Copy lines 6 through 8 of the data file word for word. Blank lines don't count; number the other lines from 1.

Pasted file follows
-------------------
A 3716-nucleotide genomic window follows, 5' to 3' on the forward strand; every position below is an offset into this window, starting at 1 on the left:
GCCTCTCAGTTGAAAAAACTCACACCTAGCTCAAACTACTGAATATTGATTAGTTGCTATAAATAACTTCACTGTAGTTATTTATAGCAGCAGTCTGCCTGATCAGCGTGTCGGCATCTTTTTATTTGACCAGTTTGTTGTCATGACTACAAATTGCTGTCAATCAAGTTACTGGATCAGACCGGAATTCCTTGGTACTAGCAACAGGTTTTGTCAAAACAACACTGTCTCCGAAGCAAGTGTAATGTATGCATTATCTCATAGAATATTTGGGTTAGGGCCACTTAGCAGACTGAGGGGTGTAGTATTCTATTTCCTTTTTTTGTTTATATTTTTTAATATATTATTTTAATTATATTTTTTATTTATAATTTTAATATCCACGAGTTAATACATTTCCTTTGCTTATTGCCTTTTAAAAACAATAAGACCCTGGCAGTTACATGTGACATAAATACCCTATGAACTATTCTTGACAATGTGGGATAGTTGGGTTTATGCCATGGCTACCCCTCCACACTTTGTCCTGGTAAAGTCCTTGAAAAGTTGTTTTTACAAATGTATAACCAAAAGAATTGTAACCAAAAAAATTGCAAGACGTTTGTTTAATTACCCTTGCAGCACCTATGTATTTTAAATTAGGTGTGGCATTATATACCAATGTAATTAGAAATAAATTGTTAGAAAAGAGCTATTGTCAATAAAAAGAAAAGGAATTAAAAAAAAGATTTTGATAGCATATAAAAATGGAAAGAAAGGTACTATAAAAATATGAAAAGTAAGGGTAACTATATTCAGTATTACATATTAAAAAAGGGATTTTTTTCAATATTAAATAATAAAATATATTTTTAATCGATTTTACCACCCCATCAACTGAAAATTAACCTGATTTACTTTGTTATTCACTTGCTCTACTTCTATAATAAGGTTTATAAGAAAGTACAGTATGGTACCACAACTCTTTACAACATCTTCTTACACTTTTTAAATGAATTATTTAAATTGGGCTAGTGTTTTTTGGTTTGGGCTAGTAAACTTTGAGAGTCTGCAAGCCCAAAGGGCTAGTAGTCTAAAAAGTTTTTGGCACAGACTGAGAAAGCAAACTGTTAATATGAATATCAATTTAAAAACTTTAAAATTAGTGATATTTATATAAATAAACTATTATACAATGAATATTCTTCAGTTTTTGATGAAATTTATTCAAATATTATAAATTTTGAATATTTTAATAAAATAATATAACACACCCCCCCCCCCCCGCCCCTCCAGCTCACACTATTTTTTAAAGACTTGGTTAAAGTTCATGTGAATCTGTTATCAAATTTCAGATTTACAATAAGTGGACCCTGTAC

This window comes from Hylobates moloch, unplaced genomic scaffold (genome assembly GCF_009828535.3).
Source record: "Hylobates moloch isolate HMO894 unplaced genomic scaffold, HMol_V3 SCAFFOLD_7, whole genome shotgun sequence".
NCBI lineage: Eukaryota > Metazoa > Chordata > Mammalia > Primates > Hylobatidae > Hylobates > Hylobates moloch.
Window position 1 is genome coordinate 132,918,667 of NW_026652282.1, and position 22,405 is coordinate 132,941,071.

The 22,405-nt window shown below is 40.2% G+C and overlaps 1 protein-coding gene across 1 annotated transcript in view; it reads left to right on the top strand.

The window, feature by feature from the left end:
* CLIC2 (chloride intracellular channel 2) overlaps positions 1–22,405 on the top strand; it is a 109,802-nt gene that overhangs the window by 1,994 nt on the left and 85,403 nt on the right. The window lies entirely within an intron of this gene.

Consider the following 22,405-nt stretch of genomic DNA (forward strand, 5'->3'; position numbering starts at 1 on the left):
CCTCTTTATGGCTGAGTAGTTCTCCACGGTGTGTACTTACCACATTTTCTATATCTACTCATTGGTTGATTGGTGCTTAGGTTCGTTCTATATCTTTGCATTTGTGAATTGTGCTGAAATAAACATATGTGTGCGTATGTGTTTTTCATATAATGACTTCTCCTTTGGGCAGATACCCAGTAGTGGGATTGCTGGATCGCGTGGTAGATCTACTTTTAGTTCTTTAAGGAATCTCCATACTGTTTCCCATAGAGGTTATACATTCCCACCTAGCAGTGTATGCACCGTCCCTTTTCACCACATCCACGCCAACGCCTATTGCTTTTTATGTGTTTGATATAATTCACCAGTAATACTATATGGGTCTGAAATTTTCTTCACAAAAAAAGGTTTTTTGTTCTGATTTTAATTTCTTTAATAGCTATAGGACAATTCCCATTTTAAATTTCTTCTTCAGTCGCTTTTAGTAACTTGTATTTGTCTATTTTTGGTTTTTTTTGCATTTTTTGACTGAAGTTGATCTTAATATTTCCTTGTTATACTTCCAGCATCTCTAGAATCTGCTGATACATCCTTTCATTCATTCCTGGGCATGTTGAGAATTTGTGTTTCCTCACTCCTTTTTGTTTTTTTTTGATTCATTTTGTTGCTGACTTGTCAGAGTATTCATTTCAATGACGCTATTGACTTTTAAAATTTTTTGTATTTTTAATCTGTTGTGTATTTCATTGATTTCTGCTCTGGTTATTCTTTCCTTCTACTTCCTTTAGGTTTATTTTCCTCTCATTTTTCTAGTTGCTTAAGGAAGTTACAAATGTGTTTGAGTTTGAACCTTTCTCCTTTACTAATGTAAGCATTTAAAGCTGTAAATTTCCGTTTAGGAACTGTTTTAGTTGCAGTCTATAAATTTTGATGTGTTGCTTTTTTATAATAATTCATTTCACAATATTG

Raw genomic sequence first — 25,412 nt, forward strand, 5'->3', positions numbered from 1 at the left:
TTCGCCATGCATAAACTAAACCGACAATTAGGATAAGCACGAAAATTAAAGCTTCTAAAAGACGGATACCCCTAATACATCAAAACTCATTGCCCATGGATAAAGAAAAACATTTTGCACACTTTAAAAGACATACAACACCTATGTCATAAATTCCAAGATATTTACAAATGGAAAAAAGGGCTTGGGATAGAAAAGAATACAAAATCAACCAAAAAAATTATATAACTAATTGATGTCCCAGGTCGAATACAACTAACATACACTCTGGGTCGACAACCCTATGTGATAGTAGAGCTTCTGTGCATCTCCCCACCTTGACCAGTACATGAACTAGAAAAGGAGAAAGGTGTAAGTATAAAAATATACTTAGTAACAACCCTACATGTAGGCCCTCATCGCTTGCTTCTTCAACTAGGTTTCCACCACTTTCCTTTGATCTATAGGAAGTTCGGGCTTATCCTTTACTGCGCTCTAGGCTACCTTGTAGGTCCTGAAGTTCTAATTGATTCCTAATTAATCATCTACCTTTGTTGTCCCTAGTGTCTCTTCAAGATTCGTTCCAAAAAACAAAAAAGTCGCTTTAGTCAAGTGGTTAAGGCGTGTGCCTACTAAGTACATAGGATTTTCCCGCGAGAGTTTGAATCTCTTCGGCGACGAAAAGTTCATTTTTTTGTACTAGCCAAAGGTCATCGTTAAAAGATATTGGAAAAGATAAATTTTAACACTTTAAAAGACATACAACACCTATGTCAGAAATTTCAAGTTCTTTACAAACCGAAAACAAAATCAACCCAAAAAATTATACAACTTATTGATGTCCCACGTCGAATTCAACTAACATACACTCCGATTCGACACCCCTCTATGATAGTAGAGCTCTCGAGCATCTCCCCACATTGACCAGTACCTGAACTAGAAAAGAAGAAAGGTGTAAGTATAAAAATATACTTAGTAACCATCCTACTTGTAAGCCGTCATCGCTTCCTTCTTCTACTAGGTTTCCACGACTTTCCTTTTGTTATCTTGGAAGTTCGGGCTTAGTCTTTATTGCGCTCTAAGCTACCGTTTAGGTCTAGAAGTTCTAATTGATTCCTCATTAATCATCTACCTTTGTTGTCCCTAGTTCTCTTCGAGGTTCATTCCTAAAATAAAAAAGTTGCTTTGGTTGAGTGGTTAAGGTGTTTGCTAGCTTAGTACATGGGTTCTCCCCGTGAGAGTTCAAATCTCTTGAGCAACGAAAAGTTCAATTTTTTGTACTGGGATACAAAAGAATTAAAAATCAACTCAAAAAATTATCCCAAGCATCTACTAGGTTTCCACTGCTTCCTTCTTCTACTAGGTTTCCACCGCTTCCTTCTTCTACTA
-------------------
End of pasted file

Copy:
Window position 1 is genome coordinate 132,918,667 of NW_026652282.1, and position 22,405 is coordinate 132,941,071.

The 22,405-nt window shown below is 40.2% G+C and overlaps 1 protein-coding gene across 1 annotated transcript in view; it reads left to right on the top strand.

The window, feature by feature from the left end: